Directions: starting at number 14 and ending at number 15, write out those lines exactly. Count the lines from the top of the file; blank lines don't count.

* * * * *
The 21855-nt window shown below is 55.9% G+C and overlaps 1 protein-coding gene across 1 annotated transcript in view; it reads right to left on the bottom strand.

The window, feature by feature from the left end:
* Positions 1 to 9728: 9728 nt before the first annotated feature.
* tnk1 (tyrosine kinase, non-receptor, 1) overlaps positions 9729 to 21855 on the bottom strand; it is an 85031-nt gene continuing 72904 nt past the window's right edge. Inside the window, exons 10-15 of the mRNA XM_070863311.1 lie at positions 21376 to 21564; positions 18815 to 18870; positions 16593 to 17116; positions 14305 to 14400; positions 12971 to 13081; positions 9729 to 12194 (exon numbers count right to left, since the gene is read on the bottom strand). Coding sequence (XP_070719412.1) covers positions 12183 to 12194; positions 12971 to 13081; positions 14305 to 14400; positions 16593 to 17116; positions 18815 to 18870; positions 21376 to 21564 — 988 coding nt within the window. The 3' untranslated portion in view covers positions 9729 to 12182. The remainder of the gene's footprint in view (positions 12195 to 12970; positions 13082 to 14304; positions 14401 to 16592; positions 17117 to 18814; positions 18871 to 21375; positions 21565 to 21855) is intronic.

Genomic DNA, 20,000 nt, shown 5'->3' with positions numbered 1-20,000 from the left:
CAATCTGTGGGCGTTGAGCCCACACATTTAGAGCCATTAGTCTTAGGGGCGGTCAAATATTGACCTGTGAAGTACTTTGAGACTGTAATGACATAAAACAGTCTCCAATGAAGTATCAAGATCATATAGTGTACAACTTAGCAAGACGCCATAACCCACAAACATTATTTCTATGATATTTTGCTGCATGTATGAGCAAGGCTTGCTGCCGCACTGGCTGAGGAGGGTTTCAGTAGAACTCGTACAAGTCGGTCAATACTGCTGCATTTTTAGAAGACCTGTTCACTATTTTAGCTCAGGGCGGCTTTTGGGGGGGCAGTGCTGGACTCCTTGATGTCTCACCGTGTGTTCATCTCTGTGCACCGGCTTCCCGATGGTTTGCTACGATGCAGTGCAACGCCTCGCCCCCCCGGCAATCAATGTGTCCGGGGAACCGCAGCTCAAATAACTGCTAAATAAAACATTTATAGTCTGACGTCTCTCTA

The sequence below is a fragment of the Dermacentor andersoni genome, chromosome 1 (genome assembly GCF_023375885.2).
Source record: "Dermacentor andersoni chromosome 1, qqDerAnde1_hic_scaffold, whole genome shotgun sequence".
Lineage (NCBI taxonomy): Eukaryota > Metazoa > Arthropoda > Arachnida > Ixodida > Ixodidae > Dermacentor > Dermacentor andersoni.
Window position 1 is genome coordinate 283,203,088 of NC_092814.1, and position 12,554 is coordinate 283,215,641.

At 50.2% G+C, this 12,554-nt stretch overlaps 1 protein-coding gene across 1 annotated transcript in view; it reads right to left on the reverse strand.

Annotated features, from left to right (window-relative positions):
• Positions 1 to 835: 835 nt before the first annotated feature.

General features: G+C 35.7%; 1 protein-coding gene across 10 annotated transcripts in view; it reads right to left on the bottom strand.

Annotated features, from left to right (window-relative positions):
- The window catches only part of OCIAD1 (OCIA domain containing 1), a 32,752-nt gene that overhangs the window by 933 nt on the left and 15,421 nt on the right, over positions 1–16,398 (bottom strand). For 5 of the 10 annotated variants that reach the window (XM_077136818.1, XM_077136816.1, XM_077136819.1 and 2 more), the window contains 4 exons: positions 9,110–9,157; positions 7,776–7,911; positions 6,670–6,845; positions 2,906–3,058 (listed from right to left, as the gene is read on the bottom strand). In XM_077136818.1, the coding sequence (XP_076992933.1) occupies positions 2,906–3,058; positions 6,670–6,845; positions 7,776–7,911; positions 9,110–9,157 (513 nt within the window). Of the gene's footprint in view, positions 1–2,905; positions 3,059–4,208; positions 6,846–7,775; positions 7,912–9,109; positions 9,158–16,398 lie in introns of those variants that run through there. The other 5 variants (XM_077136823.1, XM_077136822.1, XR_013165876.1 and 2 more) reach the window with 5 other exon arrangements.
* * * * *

General features: G+C 35.7%; 1 protein-coding gene across 10 annotated transcripts in view; it reads right to left on the bottom strand.

Annotated features, from left to right (window-relative positions):